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Welcome to the Encyclopedia of Science Fiction, Fourth Edition. Some sample entries appear below. Click here for the Introduction; here for the masthead; here for Acknowledgments; here for the FAQ; here for advice on citations. Find entries via the search box above (more details here) or browse the menu categories in the grey bar at the top of this page.

Site updated on 8 August 2022
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Jessup, Paul

(1977-    ) US author primarily of short fiction, beginning with the Horror tale "When Max Was Hungry Again" in The Harrow for 2006, though this was preceded by a juvenile novel (begun when he was 14), Angelwings and Finerthings: A Dream (2001). His first professional sale was "PostFlesh" (2008 Apex Magazine), followed closely by the meatier "Ghost Technology from the Sun" (Autumn 2007 Postscripts). He continued to be closely associated with both magazines. / Jessup's ...

Ball, Jesse

(1978-    ) US poet and author whose first novel, Samedi the Deafness (2007), which is set in a world sufficiently alternative to the consensual to be described in terms of Fantastika; in this world, as articulated through a complexly allusive telling, human paranoias shape events, as though they were genuinely predictive (Ball has been compared in this to Thomas Pynchon). Much of the tale is set in a "verisylum", governed by Kafkaesque rules (see Franz Kafka); thriller ...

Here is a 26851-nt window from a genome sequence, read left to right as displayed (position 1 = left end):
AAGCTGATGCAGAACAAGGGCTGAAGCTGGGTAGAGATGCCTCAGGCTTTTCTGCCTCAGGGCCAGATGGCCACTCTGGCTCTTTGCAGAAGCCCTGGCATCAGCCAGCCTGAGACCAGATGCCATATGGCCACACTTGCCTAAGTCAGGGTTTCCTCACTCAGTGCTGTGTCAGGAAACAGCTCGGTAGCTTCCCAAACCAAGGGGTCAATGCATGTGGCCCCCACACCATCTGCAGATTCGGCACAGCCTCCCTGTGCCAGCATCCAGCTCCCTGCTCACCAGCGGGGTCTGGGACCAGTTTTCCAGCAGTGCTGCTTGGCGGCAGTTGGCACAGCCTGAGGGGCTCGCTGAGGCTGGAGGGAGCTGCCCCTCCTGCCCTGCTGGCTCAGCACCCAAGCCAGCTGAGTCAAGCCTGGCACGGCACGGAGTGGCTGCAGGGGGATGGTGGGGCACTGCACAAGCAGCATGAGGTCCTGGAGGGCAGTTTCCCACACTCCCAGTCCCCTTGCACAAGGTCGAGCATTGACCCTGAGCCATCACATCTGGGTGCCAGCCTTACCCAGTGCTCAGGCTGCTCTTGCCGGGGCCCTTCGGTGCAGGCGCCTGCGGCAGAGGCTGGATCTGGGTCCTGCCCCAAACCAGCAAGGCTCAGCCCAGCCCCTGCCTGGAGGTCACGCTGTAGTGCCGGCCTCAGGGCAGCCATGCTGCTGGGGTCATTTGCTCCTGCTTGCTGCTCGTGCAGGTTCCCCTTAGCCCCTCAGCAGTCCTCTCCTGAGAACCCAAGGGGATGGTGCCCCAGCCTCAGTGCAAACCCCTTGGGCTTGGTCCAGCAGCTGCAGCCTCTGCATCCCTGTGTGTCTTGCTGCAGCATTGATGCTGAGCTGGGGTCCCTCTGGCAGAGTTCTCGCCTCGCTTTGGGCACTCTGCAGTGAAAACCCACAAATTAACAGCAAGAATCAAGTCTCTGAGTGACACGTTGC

"X" [2]

Pseudonym of the unidentified UK author (?   -?   ) of The Setting Sun: An Ante-Dated Picture for a People (1904), a spoof Future War tale in which Britain defeats East Midasland; the Satire is no more taxing than that found in P G Wodehouse's better-known The Swoop (1909). [JC]

Grass, Günter

(1927-2015) German artist, illustrator, sculptor and author, a significant creative and cultural voice in the long self-examination that the German world underwent (for cause) after World War Two; from the publication of his first novel, Die Blechtrommel (1959; trans Ralph Manheim as The Tin Drum 1962), he remained central to that interrogation, sometimes through the enraged and enraging mythopoesis of his best work, sometimes himself as the subject of savage scrutiny, most notably after his ...

About, Edmond

(1828-1885) French dramatist, journalist, author of several novels of sf interest, though the first of these, Le Cas de M. Guérin ["The Case of Mr Guérin"] (1860) – about a pregnant man – has not appeared in English. He is best-known for L'Homme à l'Oreille Cassée (1862 2vols; trans anon as The Man with the Broken Ear 1864; new trans Henry Holt 1867; new trans J E Maitland, vt Colonel Fougas' Mistake 1878 2vols); under a further vt, "A New Lease of Life", ...

Langford, David

(1953-    ) UK author, critic, editor, publisher and sf fan, in the latter capacity recipient of 21 Hugo awards for fan writing – some of the best of his several hundred pieces are assembled as Let's Hear It for the Deaf Man (coll 1992 chap US; much exp vt The Silence of the Langford 1996; exp 2015 ebook) as Dave Langford, edited by Ben Yalow – plus five Best Fanzine Hugos and one Semiprozine Hugo for his self-produced news magazine, Ansible (which see). His one ...

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